Volkert Engelsman, CEO of Dutch organic firm Eosta, has written an open letter to Frans Timmermans of the European Commission and Vice President of the Netherlands, with recommendations on how to salvage the EU's Green Deal and Farm to Fork strategy.
The move comes after the European Parliament voted in favour of a watered-down Common Agricultural Policy (CAP), which Engelsman summarised as 'business as usual'.
According to Engelsman, France's INRAE research institute and the Technical University of Parisboth concludedthat the new CAP does not bring the objectives of the Green Deal any closer.
'A focus on making the European food supply more sustainable involves competing against the huge invested interests of agricultural chemistry, the artificial fertiliser industry and the concentrates industry,' wrote Engelsman. 'There will be inevitable encounters with conservative forces terrified of change. They have managed to block innovation in the CAP and have no intention of stopping there.'
According to Engelsman, what is required is a 'robust and resilient agricultural system with shorter chains, decreased dependence on external inputs and less sensitivity to external disturbances'.
'The European Commission therefore set a target of 25 per cent of organic farming by 2030, and additionally wants to reducethe use of pesticides by 50 per cent in ten years,' he explained. 'On 14 October 2020, the scientific journal Nature referred to this plan asa potential game-changer.'
A week later, the vote at the European Parliament ensured the majority of agricultural subsidies would still go to conventional agriculture in the form of per-hectare premiums.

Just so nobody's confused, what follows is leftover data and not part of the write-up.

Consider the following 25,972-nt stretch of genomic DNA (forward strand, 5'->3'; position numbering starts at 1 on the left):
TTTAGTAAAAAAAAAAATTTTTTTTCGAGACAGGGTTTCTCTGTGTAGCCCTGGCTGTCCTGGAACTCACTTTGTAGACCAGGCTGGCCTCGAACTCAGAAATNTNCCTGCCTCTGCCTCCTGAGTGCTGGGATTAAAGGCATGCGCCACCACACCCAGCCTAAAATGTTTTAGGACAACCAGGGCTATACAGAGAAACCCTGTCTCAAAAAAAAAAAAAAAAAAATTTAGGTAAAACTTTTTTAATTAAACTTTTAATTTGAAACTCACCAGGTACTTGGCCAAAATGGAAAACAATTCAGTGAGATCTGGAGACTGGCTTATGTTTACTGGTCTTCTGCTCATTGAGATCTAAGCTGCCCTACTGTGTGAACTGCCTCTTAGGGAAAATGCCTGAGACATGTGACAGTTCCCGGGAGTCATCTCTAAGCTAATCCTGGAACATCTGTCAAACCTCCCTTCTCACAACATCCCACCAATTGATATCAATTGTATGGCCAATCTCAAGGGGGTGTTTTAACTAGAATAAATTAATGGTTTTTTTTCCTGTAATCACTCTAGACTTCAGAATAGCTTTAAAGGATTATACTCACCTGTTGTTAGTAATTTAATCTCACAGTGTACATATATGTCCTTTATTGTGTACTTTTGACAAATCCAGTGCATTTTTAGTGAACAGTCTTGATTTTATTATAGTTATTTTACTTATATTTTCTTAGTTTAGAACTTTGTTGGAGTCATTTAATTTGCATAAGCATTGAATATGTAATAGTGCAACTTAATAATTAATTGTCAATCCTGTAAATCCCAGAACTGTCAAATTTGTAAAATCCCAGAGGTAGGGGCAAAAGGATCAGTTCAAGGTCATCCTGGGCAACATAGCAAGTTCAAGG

Engelsman said that True Cost Accounting would have to be used to put a price tag on externalised costs, in order to create a level playing field on the market.
'Agriculture can only be made more sustainable if polluters no longer profit from a competitive advantage as part of the known externalised costs,' he explained.
The Boston Consultancy Group, Engelsman said, had calculated the external costs of agriculture in Germany at€90bn a year.
Intensive agriculture involves a great deal of soil degradation, he said, in addition to water pollution, loss of biodiversity and climate change, the costs of which currently fall to taxpayers and future generations. To this, he suggested, we could add rising health costs.
'Continuing along this path will result in us undermining our long-term ability to be profitable and productive in agriculture and food,' he went on. 'The coronavirus and other new pandemics we are up against demonstrate that these external costs may mercilessly affect our generation as well as the next.'
Engelsman recommended three fiscal measures to turn the Farm to Fork strategy into reality: a tax on agrochemical pesticides, artificial fertilisers and imported concentrates; an increased tax on meat products and a VAT reduction to 0 per cent on fruit and vegetables; and a shift to taxing the value extracted from natural resources, leaving labour tax-free, as laid out in the Ex'tax project advocated by the OECD.
'If we fail to achieve this,' Engelsman warned, 'the ideals of the Farm to Fork strategy and the Green Deal will prove empty, and nothing will be left of them a decade from now.'